Given that so many of the UAE’s Indian expatriates jokingly refer to Dubai as an extension of their home country, it’s no surprise that there’s always an appetite for another subcontinental restaurant. Better yet if it’s bringing something new to the table. Or if the restaurant in question shuns traditional fare for novel contemporary approaches that excite and animate.
So the opening of Masti Cocktails & Cuisine late last month was a bit of a Christmas gift for Dubai diners. The first licensed outlet at La Mer Dubai showcases the signature modern Indian style of chef Hari Nayak in a vibrant beachfront space. With a cool, trendy interiors featuring touches of burnished metal, stained glass panels, brightly coloured leather banquettes and subcontinental design accents, the venue sprawls over two levels — the lower unlicensed with alcoholic beverages being served on the first floor.
The word masti means mischief or fun in Hindi, and although it’s often used in widely different contexts, the aim here is to serve up progressive food that unashamedly borrows from other cuisines while staying true to its DNA — Indian food for the international palate, if you will.
“We’re trying to make Indian food cool and sexy,” Nayak, the Udupi, Karnataka-born chef who made a name for himself in New York by reimagining his home nation’s flavours, told Gulf News tabloid! ahead of the restaurant’s soft opening last month. “We haven’t followed any rules and, in fact, we’ve tried to break rules on every front — whether it’s the drinks or the ambience, we’ve spend two years working to get to a market positioning that’s very different from what’s already here.”
Pallav Patel, who helms MP Creative, the company behind quirky concepts such as Bombay Bungalow (which Nayak also consults with) and Mymosa, says UAE diners are ready for something different. “Dubai has had a long history with everything Indian, especially with its food,” he told tabloid! via email. “As this city is a pioneering place and a melting pot of cultures, we believe it is now ready for the next phase — which is Indian-inspired cuisine.”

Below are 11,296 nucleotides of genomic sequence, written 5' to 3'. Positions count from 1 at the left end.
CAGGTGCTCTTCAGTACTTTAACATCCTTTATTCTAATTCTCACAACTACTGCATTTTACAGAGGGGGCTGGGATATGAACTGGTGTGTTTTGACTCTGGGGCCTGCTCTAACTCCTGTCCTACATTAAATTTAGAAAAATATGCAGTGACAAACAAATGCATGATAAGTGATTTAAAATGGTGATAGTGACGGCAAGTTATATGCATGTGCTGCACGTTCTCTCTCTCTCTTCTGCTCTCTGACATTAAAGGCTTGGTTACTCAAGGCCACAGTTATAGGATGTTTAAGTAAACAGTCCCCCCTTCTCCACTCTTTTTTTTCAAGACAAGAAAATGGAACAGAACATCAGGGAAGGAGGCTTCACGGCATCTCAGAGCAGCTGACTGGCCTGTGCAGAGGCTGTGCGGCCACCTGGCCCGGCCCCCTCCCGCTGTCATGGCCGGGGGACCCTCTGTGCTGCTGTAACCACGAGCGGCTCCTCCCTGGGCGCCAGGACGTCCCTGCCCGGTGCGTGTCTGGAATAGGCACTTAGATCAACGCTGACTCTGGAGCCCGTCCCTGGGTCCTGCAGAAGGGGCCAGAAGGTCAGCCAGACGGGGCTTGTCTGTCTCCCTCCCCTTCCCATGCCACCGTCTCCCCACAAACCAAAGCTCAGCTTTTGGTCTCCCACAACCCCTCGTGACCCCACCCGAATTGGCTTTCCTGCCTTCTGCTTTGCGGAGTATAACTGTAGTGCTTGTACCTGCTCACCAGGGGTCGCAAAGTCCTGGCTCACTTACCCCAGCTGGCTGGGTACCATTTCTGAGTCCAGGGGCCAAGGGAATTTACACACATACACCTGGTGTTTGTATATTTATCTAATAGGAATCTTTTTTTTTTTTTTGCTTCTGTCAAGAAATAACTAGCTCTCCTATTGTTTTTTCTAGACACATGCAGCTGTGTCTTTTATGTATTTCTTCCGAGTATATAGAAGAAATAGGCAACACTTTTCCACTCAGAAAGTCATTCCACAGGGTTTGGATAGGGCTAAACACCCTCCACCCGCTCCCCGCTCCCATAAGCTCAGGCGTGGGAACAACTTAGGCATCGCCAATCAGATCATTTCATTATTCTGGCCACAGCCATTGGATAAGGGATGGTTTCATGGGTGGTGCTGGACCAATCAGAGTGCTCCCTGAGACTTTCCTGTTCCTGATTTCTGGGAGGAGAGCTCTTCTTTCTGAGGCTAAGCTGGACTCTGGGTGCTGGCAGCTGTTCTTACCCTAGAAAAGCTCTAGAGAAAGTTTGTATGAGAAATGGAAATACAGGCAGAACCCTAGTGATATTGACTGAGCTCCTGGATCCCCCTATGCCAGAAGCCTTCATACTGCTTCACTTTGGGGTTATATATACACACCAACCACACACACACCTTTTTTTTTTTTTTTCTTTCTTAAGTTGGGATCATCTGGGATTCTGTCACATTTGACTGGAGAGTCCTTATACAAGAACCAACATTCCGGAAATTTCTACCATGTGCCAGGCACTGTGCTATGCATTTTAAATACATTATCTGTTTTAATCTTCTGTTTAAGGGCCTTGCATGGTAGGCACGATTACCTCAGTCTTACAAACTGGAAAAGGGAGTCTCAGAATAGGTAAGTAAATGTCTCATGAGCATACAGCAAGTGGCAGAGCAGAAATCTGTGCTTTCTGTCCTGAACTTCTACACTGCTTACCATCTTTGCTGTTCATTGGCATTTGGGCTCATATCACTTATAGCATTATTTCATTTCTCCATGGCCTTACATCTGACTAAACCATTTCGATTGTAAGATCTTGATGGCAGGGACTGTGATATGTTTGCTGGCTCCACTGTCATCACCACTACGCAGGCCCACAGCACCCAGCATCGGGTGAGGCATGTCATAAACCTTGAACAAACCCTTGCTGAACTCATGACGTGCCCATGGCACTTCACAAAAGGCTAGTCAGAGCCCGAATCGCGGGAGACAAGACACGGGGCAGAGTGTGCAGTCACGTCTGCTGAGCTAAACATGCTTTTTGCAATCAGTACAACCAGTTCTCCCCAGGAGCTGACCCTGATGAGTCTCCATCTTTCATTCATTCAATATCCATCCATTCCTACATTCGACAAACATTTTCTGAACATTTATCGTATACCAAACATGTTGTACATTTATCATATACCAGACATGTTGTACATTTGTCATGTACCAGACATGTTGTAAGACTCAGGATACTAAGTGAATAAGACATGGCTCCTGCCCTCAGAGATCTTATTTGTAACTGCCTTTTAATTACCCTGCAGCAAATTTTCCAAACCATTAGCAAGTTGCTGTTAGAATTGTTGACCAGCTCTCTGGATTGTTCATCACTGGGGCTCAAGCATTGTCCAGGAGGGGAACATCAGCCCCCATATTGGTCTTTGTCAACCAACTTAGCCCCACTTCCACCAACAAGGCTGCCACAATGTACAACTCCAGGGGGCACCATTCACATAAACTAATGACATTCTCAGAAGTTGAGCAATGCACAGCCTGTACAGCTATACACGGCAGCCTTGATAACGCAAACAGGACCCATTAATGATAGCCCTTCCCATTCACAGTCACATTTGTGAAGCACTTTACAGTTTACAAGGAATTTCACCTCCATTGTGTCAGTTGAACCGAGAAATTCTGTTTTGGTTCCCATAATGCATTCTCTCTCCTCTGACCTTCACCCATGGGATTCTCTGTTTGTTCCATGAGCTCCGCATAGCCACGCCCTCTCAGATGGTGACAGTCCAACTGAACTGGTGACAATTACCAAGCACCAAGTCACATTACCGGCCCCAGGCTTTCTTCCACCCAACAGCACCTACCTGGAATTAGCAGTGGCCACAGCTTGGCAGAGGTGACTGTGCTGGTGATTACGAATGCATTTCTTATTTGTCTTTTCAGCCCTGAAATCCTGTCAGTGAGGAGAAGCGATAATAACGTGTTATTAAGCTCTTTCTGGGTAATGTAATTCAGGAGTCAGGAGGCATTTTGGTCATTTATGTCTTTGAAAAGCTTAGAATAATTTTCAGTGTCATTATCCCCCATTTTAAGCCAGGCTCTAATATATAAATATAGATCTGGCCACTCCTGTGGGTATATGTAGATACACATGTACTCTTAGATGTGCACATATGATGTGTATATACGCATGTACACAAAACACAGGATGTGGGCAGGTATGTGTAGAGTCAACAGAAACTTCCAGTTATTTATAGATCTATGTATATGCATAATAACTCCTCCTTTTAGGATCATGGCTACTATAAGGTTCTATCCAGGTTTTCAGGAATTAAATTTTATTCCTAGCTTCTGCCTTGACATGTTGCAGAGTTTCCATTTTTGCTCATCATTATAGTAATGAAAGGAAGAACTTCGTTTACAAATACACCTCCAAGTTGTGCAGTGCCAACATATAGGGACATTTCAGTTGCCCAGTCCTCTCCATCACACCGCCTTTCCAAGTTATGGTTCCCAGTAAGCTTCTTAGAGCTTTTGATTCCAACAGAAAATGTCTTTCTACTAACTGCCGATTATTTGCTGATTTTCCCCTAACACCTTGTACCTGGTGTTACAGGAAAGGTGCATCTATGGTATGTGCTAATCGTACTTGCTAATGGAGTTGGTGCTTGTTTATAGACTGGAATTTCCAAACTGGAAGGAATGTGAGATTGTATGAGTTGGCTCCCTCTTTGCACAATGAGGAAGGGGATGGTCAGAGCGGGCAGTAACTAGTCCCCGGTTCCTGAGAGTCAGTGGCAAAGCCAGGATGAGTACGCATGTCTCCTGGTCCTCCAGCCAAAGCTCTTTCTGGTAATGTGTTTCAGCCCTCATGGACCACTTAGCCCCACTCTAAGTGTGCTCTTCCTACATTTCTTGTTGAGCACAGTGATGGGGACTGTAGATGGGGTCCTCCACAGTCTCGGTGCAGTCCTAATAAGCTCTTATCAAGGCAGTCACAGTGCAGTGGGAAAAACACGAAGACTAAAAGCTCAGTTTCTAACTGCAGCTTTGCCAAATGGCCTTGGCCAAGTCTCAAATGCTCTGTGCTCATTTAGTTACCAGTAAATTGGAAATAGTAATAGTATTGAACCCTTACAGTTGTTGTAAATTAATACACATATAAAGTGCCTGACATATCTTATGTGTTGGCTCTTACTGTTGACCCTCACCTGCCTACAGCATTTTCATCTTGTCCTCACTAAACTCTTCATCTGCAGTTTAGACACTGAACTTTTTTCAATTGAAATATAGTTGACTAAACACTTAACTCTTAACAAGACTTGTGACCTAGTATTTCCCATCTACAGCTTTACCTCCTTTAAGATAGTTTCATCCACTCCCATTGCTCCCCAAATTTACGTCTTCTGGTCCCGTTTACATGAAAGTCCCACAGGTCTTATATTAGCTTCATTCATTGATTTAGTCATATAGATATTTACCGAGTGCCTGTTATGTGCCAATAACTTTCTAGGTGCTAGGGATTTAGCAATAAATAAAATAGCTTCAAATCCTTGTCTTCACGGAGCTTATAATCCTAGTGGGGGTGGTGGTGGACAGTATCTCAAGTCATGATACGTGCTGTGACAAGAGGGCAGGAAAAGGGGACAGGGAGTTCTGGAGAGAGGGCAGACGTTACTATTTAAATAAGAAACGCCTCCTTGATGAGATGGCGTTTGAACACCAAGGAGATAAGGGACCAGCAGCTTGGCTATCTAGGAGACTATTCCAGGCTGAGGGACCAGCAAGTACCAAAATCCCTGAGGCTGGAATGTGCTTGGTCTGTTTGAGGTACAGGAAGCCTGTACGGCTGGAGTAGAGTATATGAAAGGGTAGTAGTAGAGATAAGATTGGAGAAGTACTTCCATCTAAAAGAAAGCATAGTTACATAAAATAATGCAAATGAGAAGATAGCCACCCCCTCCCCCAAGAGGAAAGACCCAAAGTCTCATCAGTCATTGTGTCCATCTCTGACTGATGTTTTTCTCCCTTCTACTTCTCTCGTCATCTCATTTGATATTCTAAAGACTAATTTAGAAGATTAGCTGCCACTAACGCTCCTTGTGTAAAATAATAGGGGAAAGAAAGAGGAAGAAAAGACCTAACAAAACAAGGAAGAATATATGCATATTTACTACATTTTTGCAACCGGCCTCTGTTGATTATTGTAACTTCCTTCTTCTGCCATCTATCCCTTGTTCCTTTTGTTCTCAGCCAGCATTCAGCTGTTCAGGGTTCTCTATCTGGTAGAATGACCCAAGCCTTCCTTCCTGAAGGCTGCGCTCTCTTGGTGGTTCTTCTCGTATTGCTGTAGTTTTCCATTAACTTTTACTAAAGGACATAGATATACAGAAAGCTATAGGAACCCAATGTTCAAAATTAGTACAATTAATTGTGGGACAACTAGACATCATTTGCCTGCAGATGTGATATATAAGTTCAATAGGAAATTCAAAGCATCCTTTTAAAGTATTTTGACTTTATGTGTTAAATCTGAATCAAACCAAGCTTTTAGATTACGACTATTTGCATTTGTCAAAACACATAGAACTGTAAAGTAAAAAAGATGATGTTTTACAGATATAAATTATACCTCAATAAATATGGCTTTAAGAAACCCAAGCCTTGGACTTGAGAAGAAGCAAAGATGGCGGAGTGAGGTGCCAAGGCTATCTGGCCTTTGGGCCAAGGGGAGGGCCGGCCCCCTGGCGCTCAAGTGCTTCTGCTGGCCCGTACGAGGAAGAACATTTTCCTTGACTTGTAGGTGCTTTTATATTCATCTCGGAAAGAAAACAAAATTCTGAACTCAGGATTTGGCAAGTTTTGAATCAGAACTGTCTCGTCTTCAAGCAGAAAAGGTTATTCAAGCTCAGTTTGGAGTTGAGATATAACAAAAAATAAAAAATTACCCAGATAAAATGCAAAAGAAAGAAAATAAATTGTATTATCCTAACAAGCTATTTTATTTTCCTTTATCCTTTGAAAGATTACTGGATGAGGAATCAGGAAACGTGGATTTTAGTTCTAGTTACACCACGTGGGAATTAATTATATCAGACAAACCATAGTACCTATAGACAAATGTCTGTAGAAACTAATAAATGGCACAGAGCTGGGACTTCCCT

In practice, that sort of approach often results in bewildering dishes that don’t always work. Happily, as a tasting preview shows — we’ve yet to return for a full review — Nayak achieves what he sets out to do. That means there’s no biryani nor indeed a straightforward butter chicken, but you will find a butter chicken pizza on the menu. And yes there’s burrata, gloriously paired in classic style with heirloom tomatoes, but a fiery tomato chilli jam and a fragile coriander crisp transform the dish entirely.
Elsewhere, a chicken bhartha seems to be what you might find if you were brunching in a streetside Mediterranean restaurant in Kolkata. Reminiscent of eggs in purgatory, this thick, moreish dip of pulled chicken and red peppers topped with a baked egg and finished in a charcoal oven is perfect with a bit of toast. It’s sweet, tangy, hearty and rustic all at once.
Global flavours show up, too: a fava bean chaat pairs a yoghurt cracker with tempered labneh, a silky tofu comes glazed with mustard and zaatar, and Wagyu striploin pairs with red curry and chimichurri.
Nayak’s pride in his heritage is visible in the many South Indian-inspired dishes on the menu at Masti: quinoa, for example, is tossed with Keralite avvial, Mediterranean Sea bass or branzino is steamed in a banana leaf with pollichathu-inspired spices (and jalapenos!), and seafood is spiced with Goan recheado and turned into a sausage.
“I grew up in Udupi, where my grandfather owned an Udupi restaurant [a South Indian cafeteria-style eatery synonymous with vegetarian fare such as dosas and idlis], but I’m a Western-trained chef and have spent the last 20 years in New York,” the soft-spoken 43-year-old chef says.